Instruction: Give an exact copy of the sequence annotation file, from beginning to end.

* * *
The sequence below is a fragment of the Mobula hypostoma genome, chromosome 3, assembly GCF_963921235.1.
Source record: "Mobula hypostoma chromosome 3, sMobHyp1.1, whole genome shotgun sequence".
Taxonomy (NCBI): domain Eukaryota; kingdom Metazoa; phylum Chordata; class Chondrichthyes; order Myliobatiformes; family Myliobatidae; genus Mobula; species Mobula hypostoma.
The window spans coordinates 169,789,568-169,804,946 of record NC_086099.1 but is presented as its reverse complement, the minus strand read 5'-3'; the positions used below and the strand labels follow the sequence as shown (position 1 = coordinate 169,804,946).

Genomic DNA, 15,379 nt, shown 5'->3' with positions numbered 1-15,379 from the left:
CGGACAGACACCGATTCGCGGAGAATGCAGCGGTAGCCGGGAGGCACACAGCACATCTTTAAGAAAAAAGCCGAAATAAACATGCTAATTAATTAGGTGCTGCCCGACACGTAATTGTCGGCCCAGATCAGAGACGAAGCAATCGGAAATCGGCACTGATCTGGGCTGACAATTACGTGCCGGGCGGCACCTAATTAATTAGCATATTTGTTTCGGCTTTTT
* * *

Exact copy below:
The sequence below is a fragment of the Mobula hypostoma genome, chromosome 3, assembly GCF_963921235.1.
Source record: "Mobula hypostoma chromosome 3, sMobHyp1.1, whole genome shotgun sequence".
Taxonomy (NCBI): domain Eukaryota; kingdom Metazoa; phylum Chordata; class Chondrichthyes; order Myliobatiformes; family Myliobatidae; genus Mobula; species Mobula hypostoma.
The window spans coordinates 169,789,568-169,804,946 of record NC_086099.1 but is presented as its reverse complement, the minus strand read 5'-3'; the positions used below and the strand labels follow the sequence as shown (position 1 = coordinate 169,804,946).

Genomic DNA, 15,379 nt, shown 5'->3' with positions numbered 1-15,379 from the left:
CGGACAGACACCGATTCGCGGAGAATGCAGCGGTAGCCGGGAGGCACACAGCACATCTTTAAGAAAAAAGCCGAAATAAACATGCTAATTAATTAGGTGCTGCCCGACACGTAATTGTCGGCCCAGATCAGAGACGAAGCAATCGGAAATCGGCACTGATCTGGGCTGACAATTACGTGCCGGGCGGCACCTAATTAATTAGCATATTTGTTTCGGCTTTTT